Guests at Bar Shiru on Telegraph Avenue on the first weekend of the bar’s “Flex Street” reopening. Photo: Pete RososA version of this story first appeared on Berkeleyside’s sister site, The Oaklandside.
Bar Shiru, a hi-fi vinyl audible on the Telegraph in downtown Oakland, had barely been open a year when the pandemic forced it to close. It has been closed since March and can only sell spirits sealed by the manufacturer. But this weekend, owners Shirin Raza and Daniel Gahr took part in the city’s new Flex Street initiative, four expanded outdoor seating areas with enclosed streets and sidewalks for customers to sip and eat while socializing outdoors .
The initiative is a collaboration between the city, county, downtown, and Uptown Community Benefit Districts (CBDs) and small business owners. The CBDs have hand washing stations and accessible porta potties at each location, as well as signs reminding people to distance themselves socially, wear masks and wash their hands. Large orange water tanks prevent traffic from entering the “flexible roads” area, but there is still room for emergency vehicle access.
The four new locations for flexible roads are:
- 13th Street, between Broadway and Franklin Street (13th Street Commons)
- Washington Street, between 8th and 9th streets in Old Oakland
- Telegraph Avenue, between 16th and 17th Streets (Van Kleef Way)
- Webster Street, between West Grand Avenue and 22nd Street
While Alameda County’s COVID cases have declined over time, it is here that “widespread” virus transmission continues, and Oakland continues to have the highest number of new cases. In addition, a recent study by the Centers for Disease Control showed an association between the transmission of COVID and eating and drinking in restaurants, including outdoor dining. Some may wonder if this is the best time to invite more people to gather in person at Oakland restaurants.
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“People crave social interaction, and creating a safe space that can breathe life back into the community seems to be a success for everyone,” says Gahr from Bar Shiru. While the CBD Ambassador’s staff visit the sites to help with general cleaning and hygiene, individual companies are responsible for ensuring that their guests adhere to state company guidelines during the COVID. During a brief afternoon visit last weekend, dozens of guests sat at widely spaced tables in various restaurants and bars, holding masks without eating or drinking. Numerous signs reinforced the COVID safety rules.
Bar Shiru owners Shirin Raza and Daniel Gahr hope that the Flexible Roads Initiative will help offset the losses suffered from the COVID pandemic. Photo: Pete Rosos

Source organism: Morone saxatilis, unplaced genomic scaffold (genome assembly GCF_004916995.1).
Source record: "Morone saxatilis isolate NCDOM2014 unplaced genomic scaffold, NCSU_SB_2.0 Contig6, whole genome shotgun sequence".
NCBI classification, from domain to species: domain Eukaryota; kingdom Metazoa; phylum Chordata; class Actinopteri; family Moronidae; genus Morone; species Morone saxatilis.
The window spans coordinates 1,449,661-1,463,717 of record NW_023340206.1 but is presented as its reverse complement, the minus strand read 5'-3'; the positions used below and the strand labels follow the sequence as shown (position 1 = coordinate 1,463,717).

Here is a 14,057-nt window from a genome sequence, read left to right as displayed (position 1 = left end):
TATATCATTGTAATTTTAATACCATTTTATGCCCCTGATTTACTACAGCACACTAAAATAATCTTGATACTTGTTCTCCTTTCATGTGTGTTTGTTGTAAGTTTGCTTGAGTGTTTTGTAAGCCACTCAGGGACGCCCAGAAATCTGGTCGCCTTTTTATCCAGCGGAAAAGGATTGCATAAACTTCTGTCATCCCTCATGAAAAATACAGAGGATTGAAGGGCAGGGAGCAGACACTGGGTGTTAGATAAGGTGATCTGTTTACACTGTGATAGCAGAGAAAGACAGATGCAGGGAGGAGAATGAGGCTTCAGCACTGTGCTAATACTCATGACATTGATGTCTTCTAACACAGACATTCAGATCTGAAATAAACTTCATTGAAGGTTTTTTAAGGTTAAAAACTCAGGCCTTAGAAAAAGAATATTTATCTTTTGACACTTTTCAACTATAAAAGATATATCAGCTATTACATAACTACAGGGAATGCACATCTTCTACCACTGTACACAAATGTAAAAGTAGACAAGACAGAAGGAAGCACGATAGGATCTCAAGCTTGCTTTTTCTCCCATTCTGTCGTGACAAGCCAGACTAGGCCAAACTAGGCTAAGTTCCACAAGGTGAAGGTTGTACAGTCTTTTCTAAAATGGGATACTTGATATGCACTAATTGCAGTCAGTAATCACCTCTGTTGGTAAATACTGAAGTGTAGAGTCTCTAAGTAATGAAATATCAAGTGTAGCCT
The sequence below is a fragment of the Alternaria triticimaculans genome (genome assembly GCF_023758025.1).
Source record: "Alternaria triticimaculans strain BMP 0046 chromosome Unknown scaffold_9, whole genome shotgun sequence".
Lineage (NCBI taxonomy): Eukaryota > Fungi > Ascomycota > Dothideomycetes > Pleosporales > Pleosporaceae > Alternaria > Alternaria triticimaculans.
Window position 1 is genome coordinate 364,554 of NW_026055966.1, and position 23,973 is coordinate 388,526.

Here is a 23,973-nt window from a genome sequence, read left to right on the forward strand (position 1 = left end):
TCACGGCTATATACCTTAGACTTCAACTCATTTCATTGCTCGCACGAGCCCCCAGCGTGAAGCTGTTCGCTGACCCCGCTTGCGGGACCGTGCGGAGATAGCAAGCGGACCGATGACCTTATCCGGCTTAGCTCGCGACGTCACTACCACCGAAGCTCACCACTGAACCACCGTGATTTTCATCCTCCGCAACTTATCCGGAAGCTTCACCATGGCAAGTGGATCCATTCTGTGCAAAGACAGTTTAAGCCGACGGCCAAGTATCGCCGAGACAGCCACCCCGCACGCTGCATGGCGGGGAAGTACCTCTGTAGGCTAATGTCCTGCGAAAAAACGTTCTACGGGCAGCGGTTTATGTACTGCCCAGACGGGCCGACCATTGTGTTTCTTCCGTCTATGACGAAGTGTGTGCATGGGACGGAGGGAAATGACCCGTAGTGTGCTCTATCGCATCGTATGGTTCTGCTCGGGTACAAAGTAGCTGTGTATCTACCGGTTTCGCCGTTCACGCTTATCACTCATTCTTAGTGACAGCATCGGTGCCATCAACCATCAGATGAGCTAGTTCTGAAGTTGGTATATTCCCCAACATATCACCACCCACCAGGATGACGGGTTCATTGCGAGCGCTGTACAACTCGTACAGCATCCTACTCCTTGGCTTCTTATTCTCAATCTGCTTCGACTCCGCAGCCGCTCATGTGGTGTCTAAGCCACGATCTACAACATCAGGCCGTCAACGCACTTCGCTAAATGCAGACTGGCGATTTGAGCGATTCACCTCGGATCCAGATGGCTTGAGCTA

Right now, seating is first come, first served, but if the concept catches on some businesses may require reservations. Companies design their rooms in their own way within the blocked streets. The Athletic Club on Webster and Broadway, for example, installed artificial turf and a white picket fence for its outdoor iteration Town Garden.
Can the Bar Shiru team transfer the intimate, music-oriented experience of their bar into nature? “We can’t,” says Gahr, “so we’re trying to create a space that feels cozy and inviting, not just a few folding chairs in the street. It is a challenge to meet our standards in the blink of an eye. “They also implement a party maximum of four people and a table limit of 90 minutes and plan to be open outside from 4pm to 9pm Thursday through Saturday. Masks are required at all times, whether guests are seated at their table or not interacting with staff. The bar’s indoor toilet is only available to one customer at a time.
Raza is excited to introduce a new set of international themed cocktails for Oakland Cocktail Week, which runs for a month this year through October 11th. This is in part a fundraiser for participating Oakland businesses that offer mixed drinks. The event started two years ago as a week-long event, and Daphne Wu, one of the organizers, says moving to a month during the pandemic will allow more of a “runway” to achieve the event’s goals: bringing people back to their favorite places, whether you can visit takeaway or al fresco bars and collect $ 75,000 for independent bars, especially bars that couldn’t open due to the pandemic, as well as bars owned by black, indigenous, other colored people and / or women are.
Fundraising is done by the Indie Alliance in Oakland, which supports small businesses, many of which are restaurants and bars. According to a recent survey by the organization, 47% of Oakland small businesses could only survive without an income for one to three months. “The community has an agency that helps make a difference,” said Ari Takata-Vasquez, executive director of the Indie Alliance. Earlier this summer, Allianz helped raise over $ 150,000 for small businesses whose windows were broken during protests.
A portion of the fundraiser will take place at AMP Oakland’s virtual happy hour concerts every Friday through October 9th. The series is run by local DJ and producer Champagne Hughes with Lady Bianca, Uriah Duffy and Collectivity, Briget Boyle and Mr.B & TuBeNu Cultural Collectors. Events will culminate on October 10 with the Town Throwdown Championship, where locals can vote on cocktails from their favorite takeaway tavern.
“We need every opportunity to do something else to get people’s attention,” says Wu, who shared data with another partner, Visit Oakland. This shows that some credit card sales to restaurants in Oakland declined 82% in the second quarter of 2020 compared to last year.
“Together we have a lot of power, we’re scratchy and we don’t go down without a fight,” said Wu. “And I really think we’ll get stronger when we get out on the other side.”
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